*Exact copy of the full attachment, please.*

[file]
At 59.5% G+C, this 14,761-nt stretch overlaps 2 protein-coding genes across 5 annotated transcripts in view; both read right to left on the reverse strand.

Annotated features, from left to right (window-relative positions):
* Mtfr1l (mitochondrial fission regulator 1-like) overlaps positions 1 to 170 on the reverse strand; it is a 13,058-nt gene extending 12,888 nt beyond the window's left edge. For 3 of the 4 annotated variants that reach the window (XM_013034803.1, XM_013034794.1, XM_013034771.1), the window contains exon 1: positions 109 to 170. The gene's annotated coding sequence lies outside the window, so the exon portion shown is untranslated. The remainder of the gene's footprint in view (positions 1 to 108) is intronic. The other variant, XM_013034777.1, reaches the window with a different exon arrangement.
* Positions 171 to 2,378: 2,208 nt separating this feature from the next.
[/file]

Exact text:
At 59.5% G+C, this 14,761-nt stretch overlaps 2 protein-coding genes across 5 annotated transcripts in view; both read right to left on the reverse strand.

Annotated features, from left to right (window-relative positions):
* Mtfr1l (mitochondrial fission regulator 1-like) overlaps positions 1 to 170 on the reverse strand; it is a 13,058-nt gene extending 12,888 nt beyond the window's left edge. For 3 of the 4 annotated variants that reach the window (XM_013034803.1, XM_013034794.1, XM_013034771.1), the window contains exon 1: positions 109 to 170. The gene's annotated coding sequence lies outside the window, so the exon portion shown is untranslated. The remainder of the gene's footprint in view (positions 1 to 108) is intronic. The other variant, XM_013034777.1, reaches the window with a different exon arrangement.
* Positions 171 to 2,378: 2,208 nt separating this feature from the next.